American Geopolitical Interest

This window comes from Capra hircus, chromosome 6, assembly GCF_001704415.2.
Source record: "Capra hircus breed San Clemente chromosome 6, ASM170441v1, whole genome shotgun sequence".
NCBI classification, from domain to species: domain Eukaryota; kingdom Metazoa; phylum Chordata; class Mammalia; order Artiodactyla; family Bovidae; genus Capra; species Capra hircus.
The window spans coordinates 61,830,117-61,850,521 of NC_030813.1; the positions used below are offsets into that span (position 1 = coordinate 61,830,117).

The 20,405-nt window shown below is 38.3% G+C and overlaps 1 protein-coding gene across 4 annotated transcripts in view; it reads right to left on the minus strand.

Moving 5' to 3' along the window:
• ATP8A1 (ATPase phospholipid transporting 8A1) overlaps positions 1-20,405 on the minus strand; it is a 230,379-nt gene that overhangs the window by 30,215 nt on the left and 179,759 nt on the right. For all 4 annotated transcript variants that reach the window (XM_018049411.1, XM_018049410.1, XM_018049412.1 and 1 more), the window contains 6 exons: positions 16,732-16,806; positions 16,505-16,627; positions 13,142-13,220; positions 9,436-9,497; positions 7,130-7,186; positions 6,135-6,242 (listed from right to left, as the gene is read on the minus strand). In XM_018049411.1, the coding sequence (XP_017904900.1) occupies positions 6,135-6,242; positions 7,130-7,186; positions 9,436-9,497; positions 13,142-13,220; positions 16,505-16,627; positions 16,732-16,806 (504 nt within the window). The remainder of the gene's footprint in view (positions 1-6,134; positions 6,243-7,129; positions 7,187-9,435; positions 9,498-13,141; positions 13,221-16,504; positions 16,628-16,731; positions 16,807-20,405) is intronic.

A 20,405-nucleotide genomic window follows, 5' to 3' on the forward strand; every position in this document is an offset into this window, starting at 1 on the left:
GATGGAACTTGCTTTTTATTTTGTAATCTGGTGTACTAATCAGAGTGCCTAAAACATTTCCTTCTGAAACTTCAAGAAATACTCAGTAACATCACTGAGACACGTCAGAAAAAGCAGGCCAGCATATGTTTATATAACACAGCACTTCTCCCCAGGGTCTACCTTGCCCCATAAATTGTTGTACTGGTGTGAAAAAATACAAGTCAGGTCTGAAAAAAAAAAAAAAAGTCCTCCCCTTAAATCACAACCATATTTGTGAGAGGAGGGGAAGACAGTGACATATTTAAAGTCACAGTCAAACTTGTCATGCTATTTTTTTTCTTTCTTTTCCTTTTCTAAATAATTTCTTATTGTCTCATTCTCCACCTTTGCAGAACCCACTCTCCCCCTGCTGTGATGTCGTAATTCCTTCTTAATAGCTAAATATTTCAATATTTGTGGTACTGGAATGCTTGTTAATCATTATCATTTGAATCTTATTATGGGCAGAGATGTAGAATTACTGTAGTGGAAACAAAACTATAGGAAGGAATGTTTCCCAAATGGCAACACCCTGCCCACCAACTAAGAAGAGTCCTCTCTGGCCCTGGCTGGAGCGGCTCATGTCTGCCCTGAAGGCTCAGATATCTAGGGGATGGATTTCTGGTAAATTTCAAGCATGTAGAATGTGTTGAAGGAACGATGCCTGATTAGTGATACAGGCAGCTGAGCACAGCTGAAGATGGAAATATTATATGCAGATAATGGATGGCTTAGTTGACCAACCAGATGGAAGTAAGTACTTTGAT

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A Game of Strategy Mark Twain once defined the term, sphere of influence to be, “A courteous modern phrase which means robbing your neighbor—for your neighbor's benefit.” Like Twain, many claim that economic interests have caused America to rob its Southern neighbors and act in a self-seeking manner. Others claim that the ideological conviction that America altruistically acts according to its neighbor’s benefit has strongly influenced America’s international behavior. However, America, possessing a huge GDP at its disposal, a strong government, and a patriotic society realized that these assets alone could not guarantee the nation’s survival. It must be able to ensure national security as well as protect its interests abroad. Although it is true that ideology, economic welfare, as well as domestic politics all have played a significant role in U.S. foreign policy, the fundamental factor that has governed American foreign policy has been geopolitical objectives. The Monroe Doctrine, contrived by President Monroe in 1823, is a lucid example of America’s pursuit of geopolitical interests in the Pan-American region. The Doctrine was an audacious declaration to the powerful European nations to abstain from the region. It followed the spirit of “Manifest Destiny”, the rousing conviction that Americans had the right to seize the territory surrounding them. According to Coerver and Hall, the essential principle that this Doctrine was based upon was the “conviction that the United States was destined to expand”(13). The authors proceed to remark of the State Department’s concern that Spain’s loss of its empire may yield to other European powers taking over various areas of Latin America, especially the prospect of Br... ... middle of paper ... ...icy in the region. Through the analysis of the Monroe Doctrine, the Roosevelt Corollary, the importance of the Panama Canal, and a host of other examples, one can perceive the great importance America imposes on its national security interests. Even to this day, geopolitical concerns dominate American foreign policy. This time, however, Latin America goes unobserved as the United States proceeds to pursue its new strategic interests in the Middle East. Works Cited 1. Coerver, David and Linda Hall. T a ngled Destinies . Albuquerque: U of New Mexico P, 1999. 2. LaRosa, Michael and Frank O. Mora eds. N e ighborly Adversaries: Readings in U.S. - Latin American Relations . Oxford: Rowman & Littlefield Publishers, Inc. 1999. 3. Brockett, Charles. “An Illusion of Omnipotence: U.S. Policy Toward Guatemala 1954- 1960.” Latin American Politics and Society, 2002.
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